Transform Your Daily Life

Fears and Phobias

According to Merriam-Webster, a fear is

an unpleasant often strong emotion caused by anticipation or awareness of danger”

The unpleasant or strong emotion can be either a onetime situation or an ongoing feeling. Fear is a normal reaction. It’s also necessary. It’s a necessary emotion designed to keep you safe. It prevents you from walking down dark alleys on your way home from work. It also prevents you from trying to pet a mangy looking stray animal. It’s when the fear doesn’t go away after the threat is gone that it becomes a problem.

A phobia is defined as:

“an exaggerated usually inexplicable and illogical fear of a particular object, class of objects, or situation”

The most common phobias are: fear of spiders, snakes, heights, open or crowded spaces, and dogs. Anything which causes an uncommon reaction in you is a phobia. It doesn’t matter what it is. It could be a fear of muddy shoes in your house. If you break down in tears at the sight of it or start screaming and run off, it’s a phobia.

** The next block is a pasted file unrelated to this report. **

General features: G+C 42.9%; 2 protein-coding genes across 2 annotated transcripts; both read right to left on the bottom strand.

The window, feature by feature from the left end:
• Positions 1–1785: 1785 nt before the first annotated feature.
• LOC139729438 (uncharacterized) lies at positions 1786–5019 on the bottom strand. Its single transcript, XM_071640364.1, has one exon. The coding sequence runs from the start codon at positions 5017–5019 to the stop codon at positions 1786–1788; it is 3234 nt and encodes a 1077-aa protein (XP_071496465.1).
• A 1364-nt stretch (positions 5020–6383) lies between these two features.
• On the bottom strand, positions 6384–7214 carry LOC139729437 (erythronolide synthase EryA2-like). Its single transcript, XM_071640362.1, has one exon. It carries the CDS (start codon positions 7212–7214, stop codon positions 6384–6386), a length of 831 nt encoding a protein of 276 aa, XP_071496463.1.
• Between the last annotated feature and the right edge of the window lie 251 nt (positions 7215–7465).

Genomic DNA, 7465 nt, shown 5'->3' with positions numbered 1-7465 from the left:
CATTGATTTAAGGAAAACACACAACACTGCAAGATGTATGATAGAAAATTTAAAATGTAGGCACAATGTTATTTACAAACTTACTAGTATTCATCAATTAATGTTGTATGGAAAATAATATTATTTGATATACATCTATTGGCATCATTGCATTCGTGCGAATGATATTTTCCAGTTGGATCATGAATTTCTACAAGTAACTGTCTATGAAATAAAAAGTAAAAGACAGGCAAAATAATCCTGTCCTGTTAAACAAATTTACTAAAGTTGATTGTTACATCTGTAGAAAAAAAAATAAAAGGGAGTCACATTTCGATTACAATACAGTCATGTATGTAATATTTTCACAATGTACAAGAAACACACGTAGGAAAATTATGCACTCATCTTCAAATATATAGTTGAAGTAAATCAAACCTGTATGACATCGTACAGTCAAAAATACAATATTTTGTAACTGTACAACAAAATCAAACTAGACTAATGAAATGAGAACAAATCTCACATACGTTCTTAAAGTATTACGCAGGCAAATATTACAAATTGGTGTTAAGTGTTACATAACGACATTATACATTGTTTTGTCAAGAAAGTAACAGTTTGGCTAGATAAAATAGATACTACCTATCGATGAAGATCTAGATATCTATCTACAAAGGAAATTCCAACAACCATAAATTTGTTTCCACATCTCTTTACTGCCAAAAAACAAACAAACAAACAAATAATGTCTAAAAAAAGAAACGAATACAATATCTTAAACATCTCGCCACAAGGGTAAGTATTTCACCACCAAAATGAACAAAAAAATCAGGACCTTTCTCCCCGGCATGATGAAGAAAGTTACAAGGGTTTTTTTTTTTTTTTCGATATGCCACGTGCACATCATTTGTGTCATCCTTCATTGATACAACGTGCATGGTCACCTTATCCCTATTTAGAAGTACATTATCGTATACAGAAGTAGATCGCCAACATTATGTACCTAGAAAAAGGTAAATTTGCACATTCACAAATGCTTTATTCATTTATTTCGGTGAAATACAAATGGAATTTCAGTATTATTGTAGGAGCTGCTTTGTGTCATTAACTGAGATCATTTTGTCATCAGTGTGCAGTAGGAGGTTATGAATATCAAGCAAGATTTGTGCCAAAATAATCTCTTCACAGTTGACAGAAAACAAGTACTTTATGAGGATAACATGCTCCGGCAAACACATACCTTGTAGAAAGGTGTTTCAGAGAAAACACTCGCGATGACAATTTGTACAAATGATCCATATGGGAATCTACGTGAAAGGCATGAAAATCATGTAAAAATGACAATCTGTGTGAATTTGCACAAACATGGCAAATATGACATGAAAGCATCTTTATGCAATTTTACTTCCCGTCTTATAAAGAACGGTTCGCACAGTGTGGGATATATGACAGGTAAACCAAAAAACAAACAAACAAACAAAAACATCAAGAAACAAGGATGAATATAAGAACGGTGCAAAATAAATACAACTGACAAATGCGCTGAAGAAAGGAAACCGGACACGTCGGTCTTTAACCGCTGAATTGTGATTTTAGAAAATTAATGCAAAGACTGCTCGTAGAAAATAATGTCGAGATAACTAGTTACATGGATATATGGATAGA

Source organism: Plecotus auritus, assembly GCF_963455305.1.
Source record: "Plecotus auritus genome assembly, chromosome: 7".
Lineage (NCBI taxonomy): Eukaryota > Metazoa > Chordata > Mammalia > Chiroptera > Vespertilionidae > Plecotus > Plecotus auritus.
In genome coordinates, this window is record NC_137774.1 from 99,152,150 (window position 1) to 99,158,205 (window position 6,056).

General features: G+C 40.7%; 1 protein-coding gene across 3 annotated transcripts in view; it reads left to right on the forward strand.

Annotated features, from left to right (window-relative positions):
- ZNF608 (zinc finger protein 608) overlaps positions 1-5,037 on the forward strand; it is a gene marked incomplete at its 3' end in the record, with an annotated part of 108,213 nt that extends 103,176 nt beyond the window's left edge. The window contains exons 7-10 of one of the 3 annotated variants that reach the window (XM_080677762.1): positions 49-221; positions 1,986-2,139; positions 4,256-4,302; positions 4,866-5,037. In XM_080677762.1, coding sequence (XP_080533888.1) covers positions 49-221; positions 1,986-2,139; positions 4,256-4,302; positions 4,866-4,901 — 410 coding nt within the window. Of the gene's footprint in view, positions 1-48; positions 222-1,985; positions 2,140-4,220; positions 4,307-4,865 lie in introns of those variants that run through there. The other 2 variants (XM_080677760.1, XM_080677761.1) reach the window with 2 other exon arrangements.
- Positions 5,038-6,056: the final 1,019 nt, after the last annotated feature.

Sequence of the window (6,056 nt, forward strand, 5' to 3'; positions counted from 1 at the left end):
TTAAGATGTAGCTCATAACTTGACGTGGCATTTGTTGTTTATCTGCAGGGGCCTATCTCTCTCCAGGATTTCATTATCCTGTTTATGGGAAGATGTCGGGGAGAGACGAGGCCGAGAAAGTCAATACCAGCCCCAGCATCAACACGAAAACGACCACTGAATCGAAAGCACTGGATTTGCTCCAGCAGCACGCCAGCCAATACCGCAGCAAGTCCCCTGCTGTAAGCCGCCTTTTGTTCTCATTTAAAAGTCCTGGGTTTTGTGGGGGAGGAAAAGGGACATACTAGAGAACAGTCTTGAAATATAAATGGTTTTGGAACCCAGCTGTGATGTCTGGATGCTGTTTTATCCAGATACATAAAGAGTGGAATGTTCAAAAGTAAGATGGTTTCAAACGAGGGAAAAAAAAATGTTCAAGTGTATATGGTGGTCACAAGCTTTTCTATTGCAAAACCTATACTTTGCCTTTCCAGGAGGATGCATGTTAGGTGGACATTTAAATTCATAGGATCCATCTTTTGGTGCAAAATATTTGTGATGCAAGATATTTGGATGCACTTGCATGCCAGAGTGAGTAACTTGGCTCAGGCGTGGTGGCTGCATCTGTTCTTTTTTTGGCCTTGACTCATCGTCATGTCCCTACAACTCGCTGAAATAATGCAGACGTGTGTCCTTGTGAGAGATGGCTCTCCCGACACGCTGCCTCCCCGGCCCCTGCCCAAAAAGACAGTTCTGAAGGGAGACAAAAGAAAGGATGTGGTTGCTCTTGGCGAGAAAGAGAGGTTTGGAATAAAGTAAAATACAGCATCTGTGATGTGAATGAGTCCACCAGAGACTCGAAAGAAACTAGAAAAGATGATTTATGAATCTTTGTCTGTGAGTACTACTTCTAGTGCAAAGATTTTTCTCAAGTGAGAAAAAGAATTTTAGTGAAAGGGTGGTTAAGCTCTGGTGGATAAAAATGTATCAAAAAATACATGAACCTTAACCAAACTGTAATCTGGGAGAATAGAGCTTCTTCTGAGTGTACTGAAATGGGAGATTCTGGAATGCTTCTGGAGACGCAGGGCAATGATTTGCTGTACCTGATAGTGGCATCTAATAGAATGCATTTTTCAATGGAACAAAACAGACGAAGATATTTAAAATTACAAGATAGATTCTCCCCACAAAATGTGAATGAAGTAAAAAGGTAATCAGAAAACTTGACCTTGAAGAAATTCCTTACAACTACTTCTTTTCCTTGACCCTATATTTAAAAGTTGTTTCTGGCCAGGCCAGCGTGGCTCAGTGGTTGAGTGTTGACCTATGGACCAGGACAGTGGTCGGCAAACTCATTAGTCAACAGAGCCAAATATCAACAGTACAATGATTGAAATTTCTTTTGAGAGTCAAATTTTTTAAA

Again, real fear is normal and designed to keep you safe in a given situation.  With both ongoing fear and phobias, the real problem is how you think about it.

If you spend more than a couple of minutes focused on how much an object terrifies you, your bodies going to have a negative reaction. Your brains job is to give you what you want. If you think you’re terrified over muddy shoes, your brain will whip up some action in your body. If you’re terrified of clowns, because a clown with bad breath laughed in your face when you were five, your brain will pull with it your reaction from when you were five.

You may have a phobia without knowing where it started. These can happen through comments or a reaction from someone you care about who has a phobia. Their reaction unknowingly becomes a part of how you perceive the situation, creating a phobia in you.